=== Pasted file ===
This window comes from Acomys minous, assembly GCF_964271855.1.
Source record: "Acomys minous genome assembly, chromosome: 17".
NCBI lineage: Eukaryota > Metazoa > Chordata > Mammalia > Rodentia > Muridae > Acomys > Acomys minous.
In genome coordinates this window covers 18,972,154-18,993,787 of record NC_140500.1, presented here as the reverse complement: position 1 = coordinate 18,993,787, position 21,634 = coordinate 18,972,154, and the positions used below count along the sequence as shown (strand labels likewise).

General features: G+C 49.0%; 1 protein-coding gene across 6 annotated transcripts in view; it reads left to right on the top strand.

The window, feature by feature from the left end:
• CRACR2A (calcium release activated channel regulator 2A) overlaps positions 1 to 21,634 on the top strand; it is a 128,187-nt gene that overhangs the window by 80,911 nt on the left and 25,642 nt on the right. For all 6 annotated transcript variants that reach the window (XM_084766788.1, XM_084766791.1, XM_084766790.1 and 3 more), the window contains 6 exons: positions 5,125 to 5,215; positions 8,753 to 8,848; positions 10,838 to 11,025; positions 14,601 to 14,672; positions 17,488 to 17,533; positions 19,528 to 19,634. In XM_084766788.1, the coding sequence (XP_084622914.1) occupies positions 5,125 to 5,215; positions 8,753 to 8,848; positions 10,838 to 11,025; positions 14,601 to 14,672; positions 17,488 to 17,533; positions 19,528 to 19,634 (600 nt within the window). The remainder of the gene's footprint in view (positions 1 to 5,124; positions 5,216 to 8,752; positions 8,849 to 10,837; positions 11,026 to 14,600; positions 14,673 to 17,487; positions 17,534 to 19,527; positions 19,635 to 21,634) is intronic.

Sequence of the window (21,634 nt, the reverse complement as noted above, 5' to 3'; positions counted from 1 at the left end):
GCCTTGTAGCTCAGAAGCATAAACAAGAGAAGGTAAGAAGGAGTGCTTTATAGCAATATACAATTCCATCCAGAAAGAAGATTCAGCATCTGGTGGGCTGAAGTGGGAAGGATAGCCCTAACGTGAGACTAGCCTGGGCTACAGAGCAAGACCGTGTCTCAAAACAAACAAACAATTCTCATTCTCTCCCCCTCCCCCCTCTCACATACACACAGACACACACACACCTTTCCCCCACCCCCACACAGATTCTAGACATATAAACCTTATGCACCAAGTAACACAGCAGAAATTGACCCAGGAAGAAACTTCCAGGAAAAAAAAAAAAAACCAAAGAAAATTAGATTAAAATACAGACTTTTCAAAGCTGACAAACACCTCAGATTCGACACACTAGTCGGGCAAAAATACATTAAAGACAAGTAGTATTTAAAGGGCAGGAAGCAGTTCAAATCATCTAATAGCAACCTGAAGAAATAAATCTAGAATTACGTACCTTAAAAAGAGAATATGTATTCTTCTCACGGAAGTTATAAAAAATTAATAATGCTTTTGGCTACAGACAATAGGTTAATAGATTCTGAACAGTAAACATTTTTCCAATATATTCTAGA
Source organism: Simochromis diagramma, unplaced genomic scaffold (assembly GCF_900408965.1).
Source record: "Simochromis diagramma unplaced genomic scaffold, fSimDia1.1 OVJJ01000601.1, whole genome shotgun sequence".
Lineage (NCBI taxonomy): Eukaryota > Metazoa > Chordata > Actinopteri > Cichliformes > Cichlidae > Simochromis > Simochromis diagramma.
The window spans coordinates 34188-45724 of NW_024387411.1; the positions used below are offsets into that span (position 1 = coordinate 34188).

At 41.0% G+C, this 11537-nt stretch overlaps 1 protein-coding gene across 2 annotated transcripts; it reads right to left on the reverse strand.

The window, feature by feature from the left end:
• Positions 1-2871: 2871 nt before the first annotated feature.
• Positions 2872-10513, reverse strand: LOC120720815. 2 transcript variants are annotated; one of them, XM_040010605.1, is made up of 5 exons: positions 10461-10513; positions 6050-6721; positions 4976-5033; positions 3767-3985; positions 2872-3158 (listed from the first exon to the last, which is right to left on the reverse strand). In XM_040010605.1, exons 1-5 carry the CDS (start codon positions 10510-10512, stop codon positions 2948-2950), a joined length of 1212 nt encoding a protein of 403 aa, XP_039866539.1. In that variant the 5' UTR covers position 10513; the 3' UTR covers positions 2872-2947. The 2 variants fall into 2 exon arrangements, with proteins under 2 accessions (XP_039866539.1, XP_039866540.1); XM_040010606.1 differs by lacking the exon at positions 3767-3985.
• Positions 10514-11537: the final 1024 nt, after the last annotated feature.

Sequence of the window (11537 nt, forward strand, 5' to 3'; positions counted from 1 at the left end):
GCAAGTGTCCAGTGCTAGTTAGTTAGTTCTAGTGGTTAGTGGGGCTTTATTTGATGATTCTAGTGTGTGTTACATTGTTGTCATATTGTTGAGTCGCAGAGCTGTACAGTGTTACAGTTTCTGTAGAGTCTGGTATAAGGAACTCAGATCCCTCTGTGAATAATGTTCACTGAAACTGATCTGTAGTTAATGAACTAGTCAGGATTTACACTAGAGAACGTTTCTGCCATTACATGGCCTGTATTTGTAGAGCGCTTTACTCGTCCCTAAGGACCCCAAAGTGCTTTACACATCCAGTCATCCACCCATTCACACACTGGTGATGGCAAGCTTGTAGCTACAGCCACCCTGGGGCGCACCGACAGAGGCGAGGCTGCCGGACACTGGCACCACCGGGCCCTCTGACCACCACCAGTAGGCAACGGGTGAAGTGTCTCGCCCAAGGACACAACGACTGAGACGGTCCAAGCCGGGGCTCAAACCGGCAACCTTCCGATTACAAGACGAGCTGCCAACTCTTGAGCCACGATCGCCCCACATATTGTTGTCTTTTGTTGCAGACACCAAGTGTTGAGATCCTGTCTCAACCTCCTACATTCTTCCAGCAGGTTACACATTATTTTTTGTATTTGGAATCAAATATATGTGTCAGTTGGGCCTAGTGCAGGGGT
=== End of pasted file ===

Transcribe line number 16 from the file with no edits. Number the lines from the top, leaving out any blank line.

• Positions 1-2871: 2871 nt before the first annotated feature.